They say they did not even want the newborn circumcised — a view in line with longstanding recommendations from the Canadian Pediatric Society — but were persuaded to do so by a family physician.

In fact, the case only became public because the couple appealed the original Ontario College of Physician and Surgeons rulings, which were rendered in secret.

An appeal tribunal upheld this month a decision by the College to caution the doctor who saw Ryan in the emergency department hours after his circumcision, his diaper stained red with blood.

The Health Professions Appeal and Review Board also confirmed the college’s separate advice to the pediatrician who conducted the procedure to be aware of its potential hazards, and document his efforts to get informed consent.

The pediatric society said in a recent report that death from bleeding caused by circumcision is “extremely rare,” though it’s not completely unheard of. A five-week-old B.C. baby bled to death after being circumcised in 2003.

Ahmadi gave birth on Jan. 3, 2013 to a boy who loved attention, cried relatively little and seemed to actually smile. “He gave us the most amazing moments of our life,” says Ryan’s mother.

She and husband John Heydari, who immigrated from Iran about 12 years ago, opposed having him circumcised, convinced that “mother nature created us the way she intended us to be.”

But their family physician persuaded them it was a good idea for medical reasons, despite contrary advice from pediatric specialists.

Once carried out on most Canadian boys and still common as a religious rite for Jews and Muslims, circumcision has generally fallen in popularity, rates hovering around 32 per cent.

The pediatric society has long held that its risks – including pain to a small baby, bleeding and the chance of disfigurement of the penis – outweigh its benefits.

The group revisited the issue with a report just last month that addressed growing evidence circumcision helps prevent sexually transmitted disease, acting almost like a vaccine in countries with high rates of HIV. [“Almost like a vaccine”? Only one person says that.]

Circumcised boys [who survive] are also less likely to suffer urinary-tract infections and to develop rare penile cancer later in life, the society says.

But its report still recommended against routine circumcision of every newborn male, saying that it may make sense in certain cases. For those who have the procedure, “close follow-up in the early post-circumcision time period is critical,” the society warns.

One urologist says he has encountered a few cases where circumcised babies had to undergo transfusions because of dangerous bleeding, and sees less-serious complications routinely.

Dr. Jorge DeMaria of Hamilton’s McMaster University believes regulators should require doctors to prove they have undergone proper training before doing circumcisions. He also questions circumcising newborns for preventive-health reasons, in a country with low levels of HIV and wide availability of condoms.

Ahmadi says she and her husband knew almost immediately after their son’s procedure that something was seriously wrong.

The previously unfussy baby “was crying so much, so hard, and he wouldn’t stop,” she recalled in written answers to questions. “He was bleeding, and it only got worse over just hours … It was so obvious from the blood his tiny body had lost that he was in danger.”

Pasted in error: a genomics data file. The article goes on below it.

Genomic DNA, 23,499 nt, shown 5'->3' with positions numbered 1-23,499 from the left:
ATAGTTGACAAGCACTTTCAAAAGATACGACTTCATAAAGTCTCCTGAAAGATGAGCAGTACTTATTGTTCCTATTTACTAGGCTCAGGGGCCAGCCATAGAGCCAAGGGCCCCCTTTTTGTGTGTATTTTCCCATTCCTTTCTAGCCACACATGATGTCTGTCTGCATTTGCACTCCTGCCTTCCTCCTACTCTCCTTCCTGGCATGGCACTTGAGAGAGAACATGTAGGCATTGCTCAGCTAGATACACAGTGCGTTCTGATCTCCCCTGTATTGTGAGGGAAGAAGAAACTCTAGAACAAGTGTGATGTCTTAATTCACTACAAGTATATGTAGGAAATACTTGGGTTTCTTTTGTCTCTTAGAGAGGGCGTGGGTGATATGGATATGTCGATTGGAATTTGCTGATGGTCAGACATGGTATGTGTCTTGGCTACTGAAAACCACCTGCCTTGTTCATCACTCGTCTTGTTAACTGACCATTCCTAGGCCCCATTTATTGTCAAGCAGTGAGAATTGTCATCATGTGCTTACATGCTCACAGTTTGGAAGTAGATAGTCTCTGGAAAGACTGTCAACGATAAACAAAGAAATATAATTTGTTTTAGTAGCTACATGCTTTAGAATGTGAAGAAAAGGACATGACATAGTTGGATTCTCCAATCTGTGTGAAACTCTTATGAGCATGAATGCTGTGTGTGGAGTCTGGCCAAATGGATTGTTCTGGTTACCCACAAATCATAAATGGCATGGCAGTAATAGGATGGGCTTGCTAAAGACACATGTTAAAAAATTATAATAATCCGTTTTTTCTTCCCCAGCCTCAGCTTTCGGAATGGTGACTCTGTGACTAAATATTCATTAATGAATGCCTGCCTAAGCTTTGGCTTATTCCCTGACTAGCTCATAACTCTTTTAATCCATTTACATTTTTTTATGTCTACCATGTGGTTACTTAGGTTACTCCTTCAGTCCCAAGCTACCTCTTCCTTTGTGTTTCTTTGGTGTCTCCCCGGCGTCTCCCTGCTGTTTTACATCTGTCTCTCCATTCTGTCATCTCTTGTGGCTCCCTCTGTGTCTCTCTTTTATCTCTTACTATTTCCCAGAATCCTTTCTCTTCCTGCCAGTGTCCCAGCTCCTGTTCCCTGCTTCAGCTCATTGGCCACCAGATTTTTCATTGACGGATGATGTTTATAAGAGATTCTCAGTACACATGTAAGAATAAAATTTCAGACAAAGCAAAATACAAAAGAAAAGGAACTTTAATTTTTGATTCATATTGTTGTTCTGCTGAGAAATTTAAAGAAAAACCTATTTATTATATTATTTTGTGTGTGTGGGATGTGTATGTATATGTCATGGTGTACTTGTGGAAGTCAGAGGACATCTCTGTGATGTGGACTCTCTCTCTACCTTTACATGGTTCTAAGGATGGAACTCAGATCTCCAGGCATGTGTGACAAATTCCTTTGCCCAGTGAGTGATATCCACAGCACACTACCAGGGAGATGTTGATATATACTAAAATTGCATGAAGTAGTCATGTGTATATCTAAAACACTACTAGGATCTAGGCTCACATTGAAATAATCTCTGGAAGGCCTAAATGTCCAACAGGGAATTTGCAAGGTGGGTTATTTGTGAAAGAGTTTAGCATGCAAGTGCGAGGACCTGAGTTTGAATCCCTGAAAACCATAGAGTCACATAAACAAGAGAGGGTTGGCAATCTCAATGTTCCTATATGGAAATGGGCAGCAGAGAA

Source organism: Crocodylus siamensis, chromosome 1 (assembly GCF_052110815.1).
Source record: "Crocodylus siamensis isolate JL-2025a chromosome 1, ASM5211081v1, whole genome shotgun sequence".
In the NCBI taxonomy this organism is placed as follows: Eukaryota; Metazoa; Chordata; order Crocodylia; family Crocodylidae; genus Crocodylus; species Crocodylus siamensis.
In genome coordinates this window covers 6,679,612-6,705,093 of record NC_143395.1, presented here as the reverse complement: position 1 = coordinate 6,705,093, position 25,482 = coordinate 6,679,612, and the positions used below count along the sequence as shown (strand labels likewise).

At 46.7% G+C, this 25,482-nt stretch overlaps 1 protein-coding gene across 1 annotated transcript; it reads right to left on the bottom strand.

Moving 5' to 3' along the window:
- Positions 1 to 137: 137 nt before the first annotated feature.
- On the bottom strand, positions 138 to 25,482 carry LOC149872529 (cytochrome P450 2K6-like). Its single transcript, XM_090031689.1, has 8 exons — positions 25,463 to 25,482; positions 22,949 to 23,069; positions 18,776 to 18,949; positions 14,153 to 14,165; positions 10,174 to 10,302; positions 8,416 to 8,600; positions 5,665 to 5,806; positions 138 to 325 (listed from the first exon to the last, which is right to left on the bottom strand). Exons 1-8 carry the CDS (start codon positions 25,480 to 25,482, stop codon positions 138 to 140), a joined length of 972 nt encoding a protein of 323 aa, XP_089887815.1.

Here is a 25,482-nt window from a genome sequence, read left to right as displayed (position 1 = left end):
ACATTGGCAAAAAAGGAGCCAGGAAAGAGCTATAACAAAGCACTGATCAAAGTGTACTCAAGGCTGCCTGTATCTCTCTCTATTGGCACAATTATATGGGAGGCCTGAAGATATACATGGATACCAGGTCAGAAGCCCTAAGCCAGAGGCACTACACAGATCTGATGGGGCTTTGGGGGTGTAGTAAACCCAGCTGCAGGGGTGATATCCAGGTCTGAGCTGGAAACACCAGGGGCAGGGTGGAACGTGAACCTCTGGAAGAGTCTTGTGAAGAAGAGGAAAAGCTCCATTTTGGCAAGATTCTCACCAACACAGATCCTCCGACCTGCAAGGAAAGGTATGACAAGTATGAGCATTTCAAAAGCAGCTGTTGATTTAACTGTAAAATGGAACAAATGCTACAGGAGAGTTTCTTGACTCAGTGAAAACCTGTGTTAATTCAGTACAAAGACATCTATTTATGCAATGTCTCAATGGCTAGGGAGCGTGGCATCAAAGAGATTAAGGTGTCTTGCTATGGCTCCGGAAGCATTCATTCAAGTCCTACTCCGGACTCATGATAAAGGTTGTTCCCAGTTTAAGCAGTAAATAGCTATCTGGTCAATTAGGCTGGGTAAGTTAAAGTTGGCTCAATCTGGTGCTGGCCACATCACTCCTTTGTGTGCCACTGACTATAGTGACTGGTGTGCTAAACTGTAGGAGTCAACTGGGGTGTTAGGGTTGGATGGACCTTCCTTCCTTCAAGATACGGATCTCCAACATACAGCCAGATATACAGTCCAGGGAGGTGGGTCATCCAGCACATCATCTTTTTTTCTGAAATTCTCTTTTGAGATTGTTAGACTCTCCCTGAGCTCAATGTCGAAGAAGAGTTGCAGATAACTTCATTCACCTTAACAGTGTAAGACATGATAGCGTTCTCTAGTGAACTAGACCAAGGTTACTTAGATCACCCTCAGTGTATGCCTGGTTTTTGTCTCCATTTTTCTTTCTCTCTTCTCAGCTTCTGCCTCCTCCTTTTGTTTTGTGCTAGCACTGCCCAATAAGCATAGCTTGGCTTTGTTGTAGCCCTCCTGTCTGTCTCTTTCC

The pediatrician who did the circumcision told the College he conducts many of them, that Ryan’s was uneventful and there was no bleeding when he checked the dressing before the family left.

The parents called about bleeding later that day, though, and he advised them to take Ryan to Toronto’s North York General Hospital, which they did.

“We … waited for care that could have saved his life, but that level of care never came,” says Ahmadi.

A sparse outline in the board’s decision says Ryan was eventually transferred to Sick Kids hospital, but died there seven days later. Pathologists said he succumbed to “hypovolemic shock” caused by bleeding from the circumcision, which emptied his body of 35 to 40 per cent of its blood.

The doctor at North York General — whose name has been withheld according to College policy — was cautioned for failing to recognize the seriousness of the boy’s condition or treating “compensated shock” – the first stage of the condition.

But the process left the family little further ahead in fathoming how Ryan could have died, said Brian Moher, their lawyer.

“My clients felt that there was a big gap in what the College had done with the investigations, essentially missing the point around the infant’s death.”

The devastated parents, meanwhile, have not had other children.

“The loss of Ryan, our only child, has made us realize that we can’t possess anything, even our hopes and dreams,” Ahmadi says. “We hope that this never happens to any other baby.”

Exclusive: Toronto man wearing “Infidel” patch stabbed for allegedly offending Muslims

The 56 year-old victim, who asked not be identified due to security concerns, told CIJnews that the stabbing attack took place at the entrance to the Sports Lounge Bar at Kennedy Road and St. Clair. A devout Christian who also follows the Jewish Torah, the victim was a regular at the bar on Sundays and was not shy about speaking about his criticism of Islam. The jacket he wore on the day of the stabbing had a patch on its front that reads “Infidel” in English and in Arabic (كافر).

At one point of that evening, he went out to bring in an amplifier from his wife’s car. At the entrance to the bar, three unfamiliar males stopped him. One of them, a white 6′ 4 male with dark hair and many tattoos on his body, presented himself as a Muslim, confronted him and inquired about the “Infidel” patch. After explaining to them that he is a Christian who collects patches, he felt intimidated as the three started closing in on him while his back was facing the entrance door with no way to escape.

He was told: “You offended my friend” and then the shortest guy, who stood suspiciously quiet and abstained from engaging in conversation with him, pulled a knife from his friend’s jacket and started stabbing him repeatedly in the abdomen.

The victim was taken by surprise from the unexpected hostile behavior of the three strangers, of whom two had a Mideastern appearance (one with Quebecois accent). At first he did not realize that he was stabbed as he wore a knife-proof biker vest. Instinctively, he tried to move away the hand of the attacker who “poked” him, and by doing so he sustained cuts in his palm and the attacker now aimed his knife under the vest causing two stabbing wounds.